Reporters Without Borders today welcomed the findings of a police investigation submitted to supreme court judge Iftikhar Muhammad Chaudhry yesterday clearing The News journalist Shakeel Anjum of any involvement in the murder of three arms traffickers. The judge, who had ordered the enquiry, dismissed all charges against Anjum.
The case dates back to May 2005 when Anjum, a crime reporter, wrote a story implicating a police officer, Idrees Rathore, in the summary execution of two youths. Rathore, who was never investigated in connection with the double murder, saw a chance for revenge when the three arms traffickers were murdered last month. He pressured a witness into saying that Anjum was corrupt and had intervened to get the forensic report changed.
Anjum’s investigative reporting is credited with helping to reduce corruption within the police force.
Police beat up, censor and harass journalists
Reporters Without Borders expressed indignation after police beat three TV journalists and then forced technicians to pull the plug on a report of the attack being shown on ARYONE World (ARY TV).
The assault on the three journalists - Wadood Mushtaq, Zahid Malik and Nazir Awan - and the subsequent censorship of the TV news occurred in Lahore, Punjab province on 16 September.
Elsewhere, a police officer accused a journalist on The News of murder in reprisal for an article he had written implicating him in extra-judicial killings.
The 16 September incident began when Wadood Mushtaq of ARY TV saw police attack Nazir Awan of ATV during a religious party rally in Lahore. He told his cameraman, Zahid Malik, to film the scene while he tried to intervene. Police then turned on the two journalists from ARY TV, raining blows on them before taking them to a police station.
At the insistence of the local authorities they were taken to hospital. Mushtaq had serious injuries to his face and jaw while Awan was left with a broken arm and swelling all over his body. The cameraman suffered a spinal injury.
Later the same evening, police from each district of Punjab ordered technicians of all the cable operators to cut the ARY TV broadcast which was showing footage on a loop of the police assault which it described as "torture".
A few hours later, Punjab’s Chief Minister, Pervaiz Elahi, suspended police officers Mukhtar and Younas Shah, who were implicated in the incidents. The organisation which regulates the electronic media, PEMRA, called the police order "illegal and un-constitutional".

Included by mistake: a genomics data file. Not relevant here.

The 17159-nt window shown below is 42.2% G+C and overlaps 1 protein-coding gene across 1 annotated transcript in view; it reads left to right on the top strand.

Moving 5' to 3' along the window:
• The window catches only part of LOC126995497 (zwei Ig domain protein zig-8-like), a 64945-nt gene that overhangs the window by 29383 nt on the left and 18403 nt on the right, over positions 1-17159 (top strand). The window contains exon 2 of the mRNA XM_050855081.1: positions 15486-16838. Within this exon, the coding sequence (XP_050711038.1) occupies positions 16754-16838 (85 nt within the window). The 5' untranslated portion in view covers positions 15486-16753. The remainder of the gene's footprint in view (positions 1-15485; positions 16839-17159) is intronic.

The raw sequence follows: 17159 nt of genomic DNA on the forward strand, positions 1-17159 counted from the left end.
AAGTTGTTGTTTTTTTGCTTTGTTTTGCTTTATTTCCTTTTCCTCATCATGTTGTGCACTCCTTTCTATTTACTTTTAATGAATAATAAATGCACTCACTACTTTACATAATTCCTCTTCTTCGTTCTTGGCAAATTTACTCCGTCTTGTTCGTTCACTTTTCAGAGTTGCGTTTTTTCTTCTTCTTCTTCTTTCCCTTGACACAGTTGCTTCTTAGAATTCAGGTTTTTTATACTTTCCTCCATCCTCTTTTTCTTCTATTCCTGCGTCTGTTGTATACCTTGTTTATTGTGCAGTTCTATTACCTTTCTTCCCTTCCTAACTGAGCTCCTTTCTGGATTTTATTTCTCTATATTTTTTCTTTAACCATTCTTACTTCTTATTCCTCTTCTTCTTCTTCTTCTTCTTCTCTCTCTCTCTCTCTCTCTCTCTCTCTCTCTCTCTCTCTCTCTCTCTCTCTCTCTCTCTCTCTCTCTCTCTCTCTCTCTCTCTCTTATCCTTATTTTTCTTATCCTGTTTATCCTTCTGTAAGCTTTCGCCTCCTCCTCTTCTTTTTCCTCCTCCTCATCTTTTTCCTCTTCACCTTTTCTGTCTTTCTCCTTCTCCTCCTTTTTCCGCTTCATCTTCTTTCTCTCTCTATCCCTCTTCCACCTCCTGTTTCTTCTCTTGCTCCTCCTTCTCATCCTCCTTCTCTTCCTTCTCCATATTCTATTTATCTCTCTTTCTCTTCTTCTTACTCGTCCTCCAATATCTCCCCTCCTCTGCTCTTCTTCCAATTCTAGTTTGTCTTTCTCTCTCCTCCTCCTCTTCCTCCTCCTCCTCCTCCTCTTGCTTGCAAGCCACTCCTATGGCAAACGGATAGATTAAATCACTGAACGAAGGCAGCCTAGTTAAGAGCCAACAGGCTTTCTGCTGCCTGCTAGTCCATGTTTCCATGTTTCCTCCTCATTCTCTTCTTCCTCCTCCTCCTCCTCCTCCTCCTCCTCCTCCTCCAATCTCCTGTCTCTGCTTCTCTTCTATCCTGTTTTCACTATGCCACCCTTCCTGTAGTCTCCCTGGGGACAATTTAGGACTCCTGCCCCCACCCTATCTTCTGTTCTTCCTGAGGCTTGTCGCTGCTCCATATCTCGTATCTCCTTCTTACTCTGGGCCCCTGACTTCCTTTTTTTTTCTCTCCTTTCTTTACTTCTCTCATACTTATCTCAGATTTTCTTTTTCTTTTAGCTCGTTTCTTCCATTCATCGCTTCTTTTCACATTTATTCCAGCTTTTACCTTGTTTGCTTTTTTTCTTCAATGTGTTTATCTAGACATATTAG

"We were disturbed to hear about these press freedom violations committed by Pakistani police officers," the worldwide press freedom organisation said.
"Police assaulting journalists is sadly a common event in Pakistan, but for these same police officers to censor their media is utterly unacceptable. The government’s suspension of the two officers implicated in this case is an encouraging move, but which does nothing to hide the failure to impose more severe penalties in previous cases."
Elsewhere, Shakeel Anjum, who specialises in crime reporting for the daily The News - and whose home was recently targeted - has just been accused by police of involvement in a triple murder. He told Reporters Without Borders, "It’s a continuation of an old case."
He explained that the police officer, Idrees Rathore, was seeking revenge on him - over a May 2005 article about Rathore’s implication in the extra-judicial killing of two young men - by including the journalist’s name on a charge sheet in a murder case. Despite evidence put forward in Anjum’s article, the officer was never questioned.
Reporters Without Borders urged the government to take steps to remove the journalist’s name from the file and that Rathore be punished for this abuse of power.
"Both these cases reveal the difficult climate in which journalists in this country have to work," it added.
The Pakistan Federal Union of Journalists (PFUJ) called on the Pakistani government not to allow the country to drift into becoming a police state.